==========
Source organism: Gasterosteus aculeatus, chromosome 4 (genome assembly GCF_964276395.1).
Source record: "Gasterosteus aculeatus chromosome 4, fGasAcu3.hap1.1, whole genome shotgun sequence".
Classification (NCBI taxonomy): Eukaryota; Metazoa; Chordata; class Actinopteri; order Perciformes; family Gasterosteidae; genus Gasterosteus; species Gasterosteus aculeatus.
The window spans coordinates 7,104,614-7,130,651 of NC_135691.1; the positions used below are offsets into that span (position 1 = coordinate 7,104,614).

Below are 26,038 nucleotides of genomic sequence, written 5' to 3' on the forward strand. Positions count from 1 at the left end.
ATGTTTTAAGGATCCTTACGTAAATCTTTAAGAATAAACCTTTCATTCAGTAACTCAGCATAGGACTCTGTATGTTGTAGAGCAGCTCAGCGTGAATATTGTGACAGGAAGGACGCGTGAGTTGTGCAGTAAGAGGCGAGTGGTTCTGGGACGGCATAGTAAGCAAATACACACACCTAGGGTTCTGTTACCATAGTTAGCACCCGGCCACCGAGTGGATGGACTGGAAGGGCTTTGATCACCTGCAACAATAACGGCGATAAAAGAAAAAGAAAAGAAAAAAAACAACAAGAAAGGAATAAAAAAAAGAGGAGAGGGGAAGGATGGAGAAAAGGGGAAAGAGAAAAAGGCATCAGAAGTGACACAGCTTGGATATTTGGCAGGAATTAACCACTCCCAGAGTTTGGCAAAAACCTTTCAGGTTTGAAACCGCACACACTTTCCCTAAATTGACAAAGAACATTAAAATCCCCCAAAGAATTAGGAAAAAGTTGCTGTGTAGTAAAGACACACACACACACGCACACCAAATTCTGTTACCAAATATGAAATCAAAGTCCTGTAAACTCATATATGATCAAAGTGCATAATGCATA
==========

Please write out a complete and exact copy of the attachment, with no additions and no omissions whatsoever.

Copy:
Source organism: Gasterosteus aculeatus, chromosome 4 (genome assembly GCF_964276395.1).
Source record: "Gasterosteus aculeatus chromosome 4, fGasAcu3.hap1.1, whole genome shotgun sequence".
Classification (NCBI taxonomy): Eukaryota; Metazoa; Chordata; class Actinopteri; order Perciformes; family Gasterosteidae; genus Gasterosteus; species Gasterosteus aculeatus.
The window spans coordinates 7,104,614-7,130,651 of NC_135691.1; the positions used below are offsets into that span (position 1 = coordinate 7,104,614).

Below are 26,038 nucleotides of genomic sequence, written 5' to 3' on the forward strand. Positions count from 1 at the left end.
ATGTTTTAAGGATCCTTACGTAAATCTTTAAGAATAAACCTTTCATTCAGTAACTCAGCATAGGACTCTGTATGTTGTAGAGCAGCTCAGCGTGAATATTGTGACAGGAAGGACGCGTGAGTTGTGCAGTAAGAGGCGAGTGGTTCTGGGACGGCATAGTAAGCAAATACACACACCTAGGGTTCTGTTACCATAGTTAGCACCCGGCCACCGAGTGGATGGACTGGAAGGGCTTTGATCACCTGCAACAATAACGGCGATAAAAGAAAAAGAAAAGAAAAAAAACAACAAGAAAGGAATAAAAAAAAGAGGAGAGGGGAAGGATGGAGAAAAGGGGAAAGAGAAAAAGGCATCAGAAGTGACACAGCTTGGATATTTGGCAGGAATTAACCACTCCCAGAGTTTGGCAAAAACCTTTCAGGTTTGAAACCGCACACACTTTCCCTAAATTGACAAAGAACATTAAAATCCCCCAAAGAATTAGGAAAAAGTTGCTGTGTAGTAAAGACACACACACACACGCACACCAAATTCTGTTACCAAATATGAAATCAAAGTCCTGTAAACTCATATATGATCAAAGTGCATAATGCATA